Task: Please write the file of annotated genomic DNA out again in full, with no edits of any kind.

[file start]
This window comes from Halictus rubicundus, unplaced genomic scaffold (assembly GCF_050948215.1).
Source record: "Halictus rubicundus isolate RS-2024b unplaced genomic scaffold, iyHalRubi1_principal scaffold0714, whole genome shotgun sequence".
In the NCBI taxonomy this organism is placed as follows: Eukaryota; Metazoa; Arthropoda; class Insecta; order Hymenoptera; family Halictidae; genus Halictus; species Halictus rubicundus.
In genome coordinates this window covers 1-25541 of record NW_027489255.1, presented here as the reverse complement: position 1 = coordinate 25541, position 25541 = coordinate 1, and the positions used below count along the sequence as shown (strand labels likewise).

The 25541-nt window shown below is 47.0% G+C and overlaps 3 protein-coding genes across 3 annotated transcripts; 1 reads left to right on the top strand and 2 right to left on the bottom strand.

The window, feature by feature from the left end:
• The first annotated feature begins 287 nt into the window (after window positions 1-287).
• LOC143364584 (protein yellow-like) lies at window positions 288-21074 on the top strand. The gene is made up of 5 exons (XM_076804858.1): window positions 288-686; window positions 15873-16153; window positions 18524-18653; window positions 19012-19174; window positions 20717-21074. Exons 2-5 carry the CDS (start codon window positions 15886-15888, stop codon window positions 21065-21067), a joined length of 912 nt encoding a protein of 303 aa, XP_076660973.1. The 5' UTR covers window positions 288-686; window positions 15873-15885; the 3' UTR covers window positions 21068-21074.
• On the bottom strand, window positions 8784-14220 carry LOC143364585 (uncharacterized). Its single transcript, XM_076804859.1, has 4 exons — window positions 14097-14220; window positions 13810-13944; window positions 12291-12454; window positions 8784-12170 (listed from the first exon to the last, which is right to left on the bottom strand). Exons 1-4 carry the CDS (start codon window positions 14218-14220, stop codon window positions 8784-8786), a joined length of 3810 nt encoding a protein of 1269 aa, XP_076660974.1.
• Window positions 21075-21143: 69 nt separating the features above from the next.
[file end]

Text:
This window comes from Halictus rubicundus, unplaced genomic scaffold (assembly GCF_050948215.1).
Source record: "Halictus rubicundus isolate RS-2024b unplaced genomic scaffold, iyHalRubi1_principal scaffold0714, whole genome shotgun sequence".
In the NCBI taxonomy this organism is placed as follows: Eukaryota; Metazoa; Arthropoda; class Insecta; order Hymenoptera; family Halictidae; genus Halictus; species Halictus rubicundus.
In genome coordinates this window covers 1-25541 of record NW_027489255.1, presented here as the reverse complement: position 1 = coordinate 25541, position 25541 = coordinate 1, and the positions used below count along the sequence as shown (strand labels likewise).

The 25541-nt window shown below is 47.0% G+C and overlaps 3 protein-coding genes across 3 annotated transcripts; 1 reads left to right on the top strand and 2 right to left on the bottom strand.

The window, feature by feature from the left end:
• The first annotated feature begins 287 nt into the window (after window positions 1-287).
• LOC143364584 (protein yellow-like) lies at window positions 288-21074 on the top strand. The gene is made up of 5 exons (XM_076804858.1): window positions 288-686; window positions 15873-16153; window positions 18524-18653; window positions 19012-19174; window positions 20717-21074. Exons 2-5 carry the CDS (start codon window positions 15886-15888, stop codon window positions 21065-21067), a joined length of 912 nt encoding a protein of 303 aa, XP_076660973.1. The 5' UTR covers window positions 288-686; window positions 15873-15885; the 3' UTR covers window positions 21068-21074.
• On the bottom strand, window positions 8784-14220 carry LOC143364585 (uncharacterized). Its single transcript, XM_076804859.1, has 4 exons — window positions 14097-14220; window positions 13810-13944; window positions 12291-12454; window positions 8784-12170 (listed from the first exon to the last, which is right to left on the bottom strand). Exons 1-4 carry the CDS (start codon window positions 14218-14220, stop codon window positions 8784-8786), a joined length of 3810 nt encoding a protein of 1269 aa, XP_076660974.1.
• Window positions 21075-21143: 69 nt separating the features above from the next.